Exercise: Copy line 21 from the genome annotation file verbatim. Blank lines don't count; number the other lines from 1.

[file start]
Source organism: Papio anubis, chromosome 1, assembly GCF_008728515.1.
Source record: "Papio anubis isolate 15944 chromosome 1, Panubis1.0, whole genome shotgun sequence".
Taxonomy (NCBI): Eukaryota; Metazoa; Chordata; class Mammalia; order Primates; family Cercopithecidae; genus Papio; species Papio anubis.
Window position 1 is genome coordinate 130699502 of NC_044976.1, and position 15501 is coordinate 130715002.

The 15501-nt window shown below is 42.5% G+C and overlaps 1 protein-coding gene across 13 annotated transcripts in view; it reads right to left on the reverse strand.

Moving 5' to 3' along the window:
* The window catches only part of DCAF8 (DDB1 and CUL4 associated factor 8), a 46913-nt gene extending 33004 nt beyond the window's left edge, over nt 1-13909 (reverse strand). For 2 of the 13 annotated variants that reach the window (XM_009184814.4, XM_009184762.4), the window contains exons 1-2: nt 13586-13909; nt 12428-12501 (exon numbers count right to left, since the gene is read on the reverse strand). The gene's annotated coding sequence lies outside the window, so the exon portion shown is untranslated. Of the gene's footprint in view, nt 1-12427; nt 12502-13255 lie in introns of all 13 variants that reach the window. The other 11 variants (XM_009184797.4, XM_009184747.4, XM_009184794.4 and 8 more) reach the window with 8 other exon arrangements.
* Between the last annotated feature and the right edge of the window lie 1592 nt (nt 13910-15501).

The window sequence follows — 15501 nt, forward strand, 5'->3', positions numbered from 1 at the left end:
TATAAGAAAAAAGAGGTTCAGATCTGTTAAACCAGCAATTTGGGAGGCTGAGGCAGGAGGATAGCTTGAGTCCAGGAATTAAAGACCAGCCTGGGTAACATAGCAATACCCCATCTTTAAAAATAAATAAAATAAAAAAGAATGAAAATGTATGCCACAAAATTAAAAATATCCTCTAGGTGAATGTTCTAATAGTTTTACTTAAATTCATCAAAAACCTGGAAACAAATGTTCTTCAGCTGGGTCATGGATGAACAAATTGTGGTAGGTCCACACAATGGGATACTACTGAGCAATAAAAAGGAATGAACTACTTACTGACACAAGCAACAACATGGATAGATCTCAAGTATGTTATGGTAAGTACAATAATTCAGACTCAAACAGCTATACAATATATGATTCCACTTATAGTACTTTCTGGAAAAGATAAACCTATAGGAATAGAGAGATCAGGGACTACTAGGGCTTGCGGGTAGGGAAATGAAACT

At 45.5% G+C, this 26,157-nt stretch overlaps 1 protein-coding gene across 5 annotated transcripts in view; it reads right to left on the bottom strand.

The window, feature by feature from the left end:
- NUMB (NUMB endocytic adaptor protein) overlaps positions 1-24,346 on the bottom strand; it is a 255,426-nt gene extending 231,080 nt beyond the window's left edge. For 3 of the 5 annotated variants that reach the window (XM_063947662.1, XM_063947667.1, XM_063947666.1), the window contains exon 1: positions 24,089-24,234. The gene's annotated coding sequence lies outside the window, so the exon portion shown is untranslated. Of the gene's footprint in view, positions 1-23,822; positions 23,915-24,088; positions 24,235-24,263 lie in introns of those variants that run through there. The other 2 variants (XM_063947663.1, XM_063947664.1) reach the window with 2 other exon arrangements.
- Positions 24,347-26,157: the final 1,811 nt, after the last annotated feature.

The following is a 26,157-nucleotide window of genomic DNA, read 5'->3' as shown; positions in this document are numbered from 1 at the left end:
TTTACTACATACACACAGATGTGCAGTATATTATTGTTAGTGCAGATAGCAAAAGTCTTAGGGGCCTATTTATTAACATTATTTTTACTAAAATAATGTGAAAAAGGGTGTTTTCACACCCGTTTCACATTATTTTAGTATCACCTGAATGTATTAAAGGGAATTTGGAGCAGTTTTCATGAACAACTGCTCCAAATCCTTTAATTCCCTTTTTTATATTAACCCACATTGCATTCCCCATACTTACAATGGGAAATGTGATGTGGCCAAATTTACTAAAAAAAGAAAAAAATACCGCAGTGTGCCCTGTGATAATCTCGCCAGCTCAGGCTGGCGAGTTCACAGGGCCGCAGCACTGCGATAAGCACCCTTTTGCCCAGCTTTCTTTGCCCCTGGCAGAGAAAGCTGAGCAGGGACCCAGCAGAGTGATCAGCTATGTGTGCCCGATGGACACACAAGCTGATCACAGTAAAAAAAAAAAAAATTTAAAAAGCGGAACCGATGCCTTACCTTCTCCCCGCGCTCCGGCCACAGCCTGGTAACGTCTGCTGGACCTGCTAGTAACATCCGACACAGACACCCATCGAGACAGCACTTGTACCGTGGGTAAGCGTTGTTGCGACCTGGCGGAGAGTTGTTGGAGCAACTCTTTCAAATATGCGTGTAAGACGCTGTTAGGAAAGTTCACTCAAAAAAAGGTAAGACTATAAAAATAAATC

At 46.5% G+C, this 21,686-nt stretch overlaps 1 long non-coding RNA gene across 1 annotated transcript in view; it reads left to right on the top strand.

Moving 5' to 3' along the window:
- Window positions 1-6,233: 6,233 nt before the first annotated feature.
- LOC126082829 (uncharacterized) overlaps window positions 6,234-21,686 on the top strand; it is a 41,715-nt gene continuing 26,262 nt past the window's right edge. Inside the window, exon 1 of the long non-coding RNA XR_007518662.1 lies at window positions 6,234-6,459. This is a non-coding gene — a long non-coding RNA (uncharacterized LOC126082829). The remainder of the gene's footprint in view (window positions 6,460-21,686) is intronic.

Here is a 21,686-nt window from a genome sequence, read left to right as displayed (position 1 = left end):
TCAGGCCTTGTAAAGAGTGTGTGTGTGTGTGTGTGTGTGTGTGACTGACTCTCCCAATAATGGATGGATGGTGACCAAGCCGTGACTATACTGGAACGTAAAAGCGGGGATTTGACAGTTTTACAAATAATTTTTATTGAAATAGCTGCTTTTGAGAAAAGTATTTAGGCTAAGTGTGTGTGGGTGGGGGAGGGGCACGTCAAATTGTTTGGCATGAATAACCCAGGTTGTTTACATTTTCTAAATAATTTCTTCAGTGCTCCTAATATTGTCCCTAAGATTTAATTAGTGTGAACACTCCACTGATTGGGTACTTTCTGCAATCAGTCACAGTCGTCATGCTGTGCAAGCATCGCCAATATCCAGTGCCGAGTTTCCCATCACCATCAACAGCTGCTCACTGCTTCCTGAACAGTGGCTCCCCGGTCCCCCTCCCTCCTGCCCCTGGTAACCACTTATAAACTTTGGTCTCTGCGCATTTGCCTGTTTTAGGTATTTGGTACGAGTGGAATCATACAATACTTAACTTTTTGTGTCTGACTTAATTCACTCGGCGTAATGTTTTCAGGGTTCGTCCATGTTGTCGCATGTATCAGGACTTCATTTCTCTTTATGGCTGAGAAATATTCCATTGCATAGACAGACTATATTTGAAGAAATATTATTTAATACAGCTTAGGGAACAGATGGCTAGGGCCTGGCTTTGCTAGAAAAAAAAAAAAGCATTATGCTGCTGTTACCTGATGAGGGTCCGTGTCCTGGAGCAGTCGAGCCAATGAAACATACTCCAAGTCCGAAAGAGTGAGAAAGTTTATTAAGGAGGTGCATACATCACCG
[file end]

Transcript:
Here is a 21,686-nt window from a genome sequence, read left to right as displayed (position 1 = left end):